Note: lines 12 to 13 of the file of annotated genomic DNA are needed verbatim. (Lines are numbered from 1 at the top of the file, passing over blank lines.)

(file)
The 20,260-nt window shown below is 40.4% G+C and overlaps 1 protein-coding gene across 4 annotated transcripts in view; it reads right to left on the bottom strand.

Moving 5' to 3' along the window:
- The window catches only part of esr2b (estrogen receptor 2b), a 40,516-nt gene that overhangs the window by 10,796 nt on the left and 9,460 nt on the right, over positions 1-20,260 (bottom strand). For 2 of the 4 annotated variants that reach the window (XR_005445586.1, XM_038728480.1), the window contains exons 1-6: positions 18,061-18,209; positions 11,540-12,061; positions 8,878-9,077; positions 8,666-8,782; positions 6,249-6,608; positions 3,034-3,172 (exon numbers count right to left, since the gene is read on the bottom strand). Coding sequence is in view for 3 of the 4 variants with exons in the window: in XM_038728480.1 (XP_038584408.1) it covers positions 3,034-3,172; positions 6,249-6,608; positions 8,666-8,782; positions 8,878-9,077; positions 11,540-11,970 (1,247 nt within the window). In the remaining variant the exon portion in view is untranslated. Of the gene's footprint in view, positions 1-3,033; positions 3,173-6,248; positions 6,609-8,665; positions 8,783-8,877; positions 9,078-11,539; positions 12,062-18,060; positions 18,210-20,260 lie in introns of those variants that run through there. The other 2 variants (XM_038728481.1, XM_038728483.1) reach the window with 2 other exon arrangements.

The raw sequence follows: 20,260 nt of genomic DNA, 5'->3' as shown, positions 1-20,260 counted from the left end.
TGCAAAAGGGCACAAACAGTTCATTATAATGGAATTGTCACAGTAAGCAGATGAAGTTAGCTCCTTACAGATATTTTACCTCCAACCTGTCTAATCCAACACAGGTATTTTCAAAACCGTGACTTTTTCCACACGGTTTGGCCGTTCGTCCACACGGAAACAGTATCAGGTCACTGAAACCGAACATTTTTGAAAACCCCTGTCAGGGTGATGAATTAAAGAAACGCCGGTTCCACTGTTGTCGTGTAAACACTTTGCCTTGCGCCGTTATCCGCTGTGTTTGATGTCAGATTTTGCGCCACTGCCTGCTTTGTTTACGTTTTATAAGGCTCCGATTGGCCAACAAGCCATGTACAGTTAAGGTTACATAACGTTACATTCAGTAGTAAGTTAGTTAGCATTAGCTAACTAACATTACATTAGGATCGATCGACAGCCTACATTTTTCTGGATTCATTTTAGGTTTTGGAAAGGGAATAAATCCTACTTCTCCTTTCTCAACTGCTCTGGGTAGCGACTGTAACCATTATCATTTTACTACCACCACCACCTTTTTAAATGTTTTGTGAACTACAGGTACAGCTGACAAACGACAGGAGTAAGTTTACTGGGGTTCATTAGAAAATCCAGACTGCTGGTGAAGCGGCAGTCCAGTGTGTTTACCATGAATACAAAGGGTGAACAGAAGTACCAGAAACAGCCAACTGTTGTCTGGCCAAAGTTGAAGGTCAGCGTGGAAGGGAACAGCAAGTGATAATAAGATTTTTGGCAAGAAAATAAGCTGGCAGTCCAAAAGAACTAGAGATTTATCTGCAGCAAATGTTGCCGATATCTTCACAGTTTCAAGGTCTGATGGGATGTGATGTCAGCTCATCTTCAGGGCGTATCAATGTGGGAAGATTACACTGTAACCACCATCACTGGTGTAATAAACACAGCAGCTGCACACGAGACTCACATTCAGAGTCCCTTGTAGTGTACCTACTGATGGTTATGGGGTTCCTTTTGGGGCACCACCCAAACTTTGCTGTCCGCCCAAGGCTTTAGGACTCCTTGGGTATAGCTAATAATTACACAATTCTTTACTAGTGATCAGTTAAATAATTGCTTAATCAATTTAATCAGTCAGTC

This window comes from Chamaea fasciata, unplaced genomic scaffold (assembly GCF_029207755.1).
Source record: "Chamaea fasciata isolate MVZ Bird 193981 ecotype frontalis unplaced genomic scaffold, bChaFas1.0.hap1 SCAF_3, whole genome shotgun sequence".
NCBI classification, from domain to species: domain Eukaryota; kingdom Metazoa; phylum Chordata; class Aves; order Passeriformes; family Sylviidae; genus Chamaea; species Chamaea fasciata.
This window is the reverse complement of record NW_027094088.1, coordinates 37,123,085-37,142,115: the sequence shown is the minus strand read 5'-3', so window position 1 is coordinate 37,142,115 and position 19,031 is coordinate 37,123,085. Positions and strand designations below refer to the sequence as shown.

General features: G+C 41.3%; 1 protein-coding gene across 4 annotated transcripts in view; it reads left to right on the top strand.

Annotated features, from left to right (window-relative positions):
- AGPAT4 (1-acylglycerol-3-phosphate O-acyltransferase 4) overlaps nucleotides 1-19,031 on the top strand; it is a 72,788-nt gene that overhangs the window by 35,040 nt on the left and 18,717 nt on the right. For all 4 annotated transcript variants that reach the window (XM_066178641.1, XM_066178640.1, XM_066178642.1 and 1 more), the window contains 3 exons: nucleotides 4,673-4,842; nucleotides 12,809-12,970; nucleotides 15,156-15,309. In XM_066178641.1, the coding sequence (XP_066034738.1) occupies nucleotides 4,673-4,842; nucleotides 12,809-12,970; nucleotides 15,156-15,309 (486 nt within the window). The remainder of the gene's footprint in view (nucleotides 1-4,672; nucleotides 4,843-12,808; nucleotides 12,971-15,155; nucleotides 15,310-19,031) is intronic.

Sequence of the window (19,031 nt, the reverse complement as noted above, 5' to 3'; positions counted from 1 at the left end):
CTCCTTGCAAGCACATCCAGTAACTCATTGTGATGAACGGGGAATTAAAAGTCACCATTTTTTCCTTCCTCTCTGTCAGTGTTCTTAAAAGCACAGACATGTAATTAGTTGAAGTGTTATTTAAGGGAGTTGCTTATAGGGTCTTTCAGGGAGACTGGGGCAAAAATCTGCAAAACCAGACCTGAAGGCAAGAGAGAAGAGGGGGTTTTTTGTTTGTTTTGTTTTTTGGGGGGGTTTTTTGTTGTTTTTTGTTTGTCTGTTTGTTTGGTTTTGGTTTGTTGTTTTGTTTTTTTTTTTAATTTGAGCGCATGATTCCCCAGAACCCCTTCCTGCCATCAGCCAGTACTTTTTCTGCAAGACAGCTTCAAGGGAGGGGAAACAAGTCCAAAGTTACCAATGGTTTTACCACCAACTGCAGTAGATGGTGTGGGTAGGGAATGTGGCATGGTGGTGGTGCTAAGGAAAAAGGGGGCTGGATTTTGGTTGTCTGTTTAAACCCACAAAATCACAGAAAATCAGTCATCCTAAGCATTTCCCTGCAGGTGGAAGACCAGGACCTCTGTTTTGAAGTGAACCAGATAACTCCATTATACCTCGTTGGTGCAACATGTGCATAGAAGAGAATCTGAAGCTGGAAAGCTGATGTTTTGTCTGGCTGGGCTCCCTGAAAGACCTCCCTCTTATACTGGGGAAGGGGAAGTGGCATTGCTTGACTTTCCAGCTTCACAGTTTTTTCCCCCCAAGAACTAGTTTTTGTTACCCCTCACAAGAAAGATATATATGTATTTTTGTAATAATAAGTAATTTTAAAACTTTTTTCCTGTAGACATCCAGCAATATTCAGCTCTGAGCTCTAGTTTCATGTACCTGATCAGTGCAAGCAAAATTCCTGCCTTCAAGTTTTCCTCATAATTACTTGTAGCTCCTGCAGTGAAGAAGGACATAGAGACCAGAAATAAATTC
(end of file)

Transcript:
- AGPAT4 (1-acylglycerol-3-phosphate O-acyltransferase 4) overlaps nucleotides 1-19,031 on the top strand; it is a 72,788-nt gene that overhangs the window by 35,040 nt on the left and 18,717 nt on the right. For all 4 annotated transcript variants that reach the window (XM_066178641.1, XM_066178640.1, XM_066178642.1 and 1 more), the window contains 3 exons: nucleotides 4,673-4,842; nucleotides 12,809-12,970; nucleotides 15,156-15,309. In XM_066178641.1, the coding sequence (XP_066034738.1) occupies nucleotides 4,673-4,842; nucleotides 12,809-12,970; nucleotides 15,156-15,309 (486 nt within the window). The remainder of the gene's footprint in view (nucleotides 1-4,672; nucleotides 4,843-12,808; nucleotides 12,971-15,155; nucleotides 15,310-19,031) is intronic.

Sequence of the window (19,031 nt, the reverse complement as noted above, 5' to 3'; positions counted from 1 at the left end):